Psychology

curriculum intent

Psychology is the scientific study of the mind and behaviour, a multifaceted discipline covering human development, social behaviour, and cognitive processes. Psychology looks to explain why people (and animals) behave the way they do and questions if nature or nurture are our biggest influence.

In our Psychology curriculum we cover fascinating, ground-breaking and (often) notorious studies. These include Phillip Zimbardo’s Stanford Prison experiment, where he looked to further understand conformity and the impact of expectation on our behaviour.  We also question the extent to which fundamentally good people can do terrible things, when we evaluate Milgram’s infamous study into obedience.

The Psychology curriculum introduces students to the scientific method underpinning psychological research. Within GCSE Students explore this in the context of a wide range of theories and studies from different eras and approaches in Psychology. 

At A-level students develop a diverse range of knowledge and skills with which to explore Psychology further at a higher level. This includes students being given opportunities to carry out research themselves and to develop their understanding of how existing research is flawed or could be improved.  Students develop critical thinking skills, alongside core knowledge and are encouraged to learn independently and critique with increasing sophistication.

GCSE: years 10 and 11

Exam board: AQA

Year 10

  • Memory – students explore the early cognitive models of memory, including the multi-store model
  • Perception – students explore how cultural and experiential differences between individuals can change how we perceive stimulus in our visual field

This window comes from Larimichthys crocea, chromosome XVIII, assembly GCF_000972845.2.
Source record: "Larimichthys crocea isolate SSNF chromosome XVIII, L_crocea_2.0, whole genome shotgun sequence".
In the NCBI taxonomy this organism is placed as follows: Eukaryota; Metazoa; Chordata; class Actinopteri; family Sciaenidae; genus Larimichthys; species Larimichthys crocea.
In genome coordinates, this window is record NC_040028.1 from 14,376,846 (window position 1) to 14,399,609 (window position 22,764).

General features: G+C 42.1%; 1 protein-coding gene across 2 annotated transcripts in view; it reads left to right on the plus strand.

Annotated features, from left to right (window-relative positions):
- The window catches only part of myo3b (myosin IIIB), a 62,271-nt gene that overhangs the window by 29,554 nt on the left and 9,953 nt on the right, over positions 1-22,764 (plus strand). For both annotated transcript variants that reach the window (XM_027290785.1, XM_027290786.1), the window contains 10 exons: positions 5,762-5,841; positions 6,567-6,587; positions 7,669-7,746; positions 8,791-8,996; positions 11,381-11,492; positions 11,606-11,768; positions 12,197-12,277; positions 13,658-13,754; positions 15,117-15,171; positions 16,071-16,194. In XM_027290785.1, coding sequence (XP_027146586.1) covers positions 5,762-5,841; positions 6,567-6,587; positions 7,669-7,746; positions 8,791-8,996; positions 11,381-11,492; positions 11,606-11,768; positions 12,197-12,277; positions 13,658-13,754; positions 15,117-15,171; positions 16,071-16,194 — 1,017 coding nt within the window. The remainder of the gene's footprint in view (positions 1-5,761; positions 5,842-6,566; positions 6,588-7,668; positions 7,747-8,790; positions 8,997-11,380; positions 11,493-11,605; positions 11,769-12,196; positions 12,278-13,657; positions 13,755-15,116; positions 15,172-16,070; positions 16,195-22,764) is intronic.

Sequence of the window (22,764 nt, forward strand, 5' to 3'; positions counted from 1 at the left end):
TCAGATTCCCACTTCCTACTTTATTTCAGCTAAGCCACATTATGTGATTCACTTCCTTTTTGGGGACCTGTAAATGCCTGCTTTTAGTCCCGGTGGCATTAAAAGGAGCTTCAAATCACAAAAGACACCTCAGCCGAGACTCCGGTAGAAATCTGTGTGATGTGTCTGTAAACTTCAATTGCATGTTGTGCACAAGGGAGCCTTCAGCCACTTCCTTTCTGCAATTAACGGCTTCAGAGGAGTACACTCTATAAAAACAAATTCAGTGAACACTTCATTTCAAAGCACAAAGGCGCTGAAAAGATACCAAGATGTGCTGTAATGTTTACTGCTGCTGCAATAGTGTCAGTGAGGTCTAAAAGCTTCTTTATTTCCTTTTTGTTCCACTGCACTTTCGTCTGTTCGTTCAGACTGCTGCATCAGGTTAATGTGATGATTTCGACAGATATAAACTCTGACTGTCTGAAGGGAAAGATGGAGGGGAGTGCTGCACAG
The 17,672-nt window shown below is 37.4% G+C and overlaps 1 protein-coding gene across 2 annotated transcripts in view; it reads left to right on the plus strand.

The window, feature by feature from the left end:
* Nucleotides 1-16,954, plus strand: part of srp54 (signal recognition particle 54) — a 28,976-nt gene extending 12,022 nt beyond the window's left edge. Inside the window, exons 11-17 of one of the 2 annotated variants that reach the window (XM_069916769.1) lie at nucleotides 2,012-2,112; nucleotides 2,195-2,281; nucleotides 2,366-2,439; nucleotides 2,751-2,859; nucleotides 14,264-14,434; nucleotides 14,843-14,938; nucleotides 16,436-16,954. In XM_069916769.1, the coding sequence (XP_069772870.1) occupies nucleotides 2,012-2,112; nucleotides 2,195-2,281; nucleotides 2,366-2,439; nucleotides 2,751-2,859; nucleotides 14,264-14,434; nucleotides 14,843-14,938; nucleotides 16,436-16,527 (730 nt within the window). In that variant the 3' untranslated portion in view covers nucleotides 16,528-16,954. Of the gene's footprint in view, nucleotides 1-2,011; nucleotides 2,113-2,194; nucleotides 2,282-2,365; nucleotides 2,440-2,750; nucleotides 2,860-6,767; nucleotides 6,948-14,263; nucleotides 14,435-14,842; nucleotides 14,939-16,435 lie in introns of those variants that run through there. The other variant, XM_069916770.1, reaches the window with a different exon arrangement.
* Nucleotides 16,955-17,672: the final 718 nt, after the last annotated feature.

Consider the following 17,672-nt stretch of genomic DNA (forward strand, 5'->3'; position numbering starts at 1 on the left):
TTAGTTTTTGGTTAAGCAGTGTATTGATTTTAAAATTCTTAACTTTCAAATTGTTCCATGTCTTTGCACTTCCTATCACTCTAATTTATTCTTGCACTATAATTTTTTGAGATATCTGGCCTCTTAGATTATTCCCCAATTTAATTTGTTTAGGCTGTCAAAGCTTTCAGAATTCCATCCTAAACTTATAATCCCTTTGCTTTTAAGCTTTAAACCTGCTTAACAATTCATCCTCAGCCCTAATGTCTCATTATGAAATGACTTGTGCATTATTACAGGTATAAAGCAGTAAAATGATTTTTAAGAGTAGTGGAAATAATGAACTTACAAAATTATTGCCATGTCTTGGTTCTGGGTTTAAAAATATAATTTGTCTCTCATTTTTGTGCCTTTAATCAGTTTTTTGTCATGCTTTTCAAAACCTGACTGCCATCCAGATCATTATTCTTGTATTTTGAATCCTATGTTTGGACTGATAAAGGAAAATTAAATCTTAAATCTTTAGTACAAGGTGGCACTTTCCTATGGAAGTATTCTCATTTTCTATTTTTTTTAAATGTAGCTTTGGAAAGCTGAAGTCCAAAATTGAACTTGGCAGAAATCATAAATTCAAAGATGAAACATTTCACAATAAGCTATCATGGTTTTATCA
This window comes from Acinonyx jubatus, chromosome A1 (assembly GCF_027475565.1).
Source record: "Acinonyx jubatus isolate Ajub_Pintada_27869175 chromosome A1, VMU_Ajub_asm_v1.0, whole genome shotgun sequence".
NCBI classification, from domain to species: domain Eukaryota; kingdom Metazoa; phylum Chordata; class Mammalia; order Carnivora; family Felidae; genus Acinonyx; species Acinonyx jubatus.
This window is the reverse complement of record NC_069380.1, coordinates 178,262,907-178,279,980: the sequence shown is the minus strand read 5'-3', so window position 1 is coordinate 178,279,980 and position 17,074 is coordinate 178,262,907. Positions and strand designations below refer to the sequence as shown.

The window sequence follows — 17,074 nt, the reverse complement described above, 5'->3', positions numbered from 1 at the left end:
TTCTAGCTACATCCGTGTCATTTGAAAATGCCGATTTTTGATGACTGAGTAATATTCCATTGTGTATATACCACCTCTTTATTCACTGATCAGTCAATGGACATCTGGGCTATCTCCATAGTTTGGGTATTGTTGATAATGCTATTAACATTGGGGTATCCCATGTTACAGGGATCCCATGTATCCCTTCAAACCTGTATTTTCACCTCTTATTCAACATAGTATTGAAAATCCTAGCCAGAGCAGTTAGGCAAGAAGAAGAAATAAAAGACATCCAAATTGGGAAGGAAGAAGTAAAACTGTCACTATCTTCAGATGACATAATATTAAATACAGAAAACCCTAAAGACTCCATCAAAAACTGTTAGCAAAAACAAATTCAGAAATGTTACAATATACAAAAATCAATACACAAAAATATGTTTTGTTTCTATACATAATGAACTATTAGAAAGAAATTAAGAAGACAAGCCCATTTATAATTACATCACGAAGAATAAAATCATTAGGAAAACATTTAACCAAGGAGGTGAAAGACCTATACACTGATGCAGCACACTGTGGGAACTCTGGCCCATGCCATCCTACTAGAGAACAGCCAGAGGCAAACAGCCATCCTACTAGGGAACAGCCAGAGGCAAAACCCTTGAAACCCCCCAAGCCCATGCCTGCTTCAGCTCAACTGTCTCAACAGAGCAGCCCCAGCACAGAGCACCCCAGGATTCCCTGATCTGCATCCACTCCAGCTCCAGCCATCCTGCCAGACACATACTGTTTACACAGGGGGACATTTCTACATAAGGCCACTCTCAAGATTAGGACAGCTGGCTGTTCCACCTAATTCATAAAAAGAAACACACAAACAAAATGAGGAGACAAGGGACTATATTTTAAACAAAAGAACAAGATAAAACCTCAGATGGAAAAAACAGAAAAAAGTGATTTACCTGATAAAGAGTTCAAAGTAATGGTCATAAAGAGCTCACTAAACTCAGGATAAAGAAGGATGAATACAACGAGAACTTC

• Development – students explore how humans develop cognitive skills such as logical reasoning between babyhood and teenage years
  • Social Influence – students examine some of the most famous studies into conformity and obedience and explore the question “How do others influence our behaviour?”

Year 11

  • Research methods - focuses on how we investigate behaviour and the issues with choosing one method over another.
  • Language, thought and communication - Students explore the question “What comes first, language or thought?” 
  • Brain and neuropsychology - The most biological of components, this topic explores the structure and functions of different brain areas 
  • Psychological problems - explores the theories and treatments for the psychological disorders of unipolar depression and addiction

A Level: Years 12 and 13

Exam board: AQA

Year 12

  • Memory - students explore how early cognitive research developed, and how theory has developed real world applications such as the Cognitive Interview
  • Attachment - students explore how the relationships formed in early childhood can affect us in childhood and later life
  • Social Influence - expanding students’ understanding of influential research into the effects of others on whether we obey or conform
  • Psychopathology - incorporates Biopsychology - students investigate theories and treatments for OCD, depression and phobias
  • Approaches in Psychology - students compare the different theoretical stand points that researchers adopt
  • Research Methods - runs throughout the course; this component focuses on how we investigate behaviour and the issues created when one method is chosen over another.

Year 13

  • Gender - students consider if there are any real differences between the sexes and if there are, where do they come from? Nature or Nurture?
  • Schizophrenia - students consider the psychological and biological theories of Schizophrenia, and how these theories develop treatments
  • Forensic Psychology - students consider biological and psychological theories of crime, how crime can be treated and effective interventions to reduce crime and rates of recidivism
  • Issues and debates in Psychology - students compare the different debates in psychology such as whether research should be reductionist or holistic, are we better explained by nature or nurture and should we carry out socially sensitive research.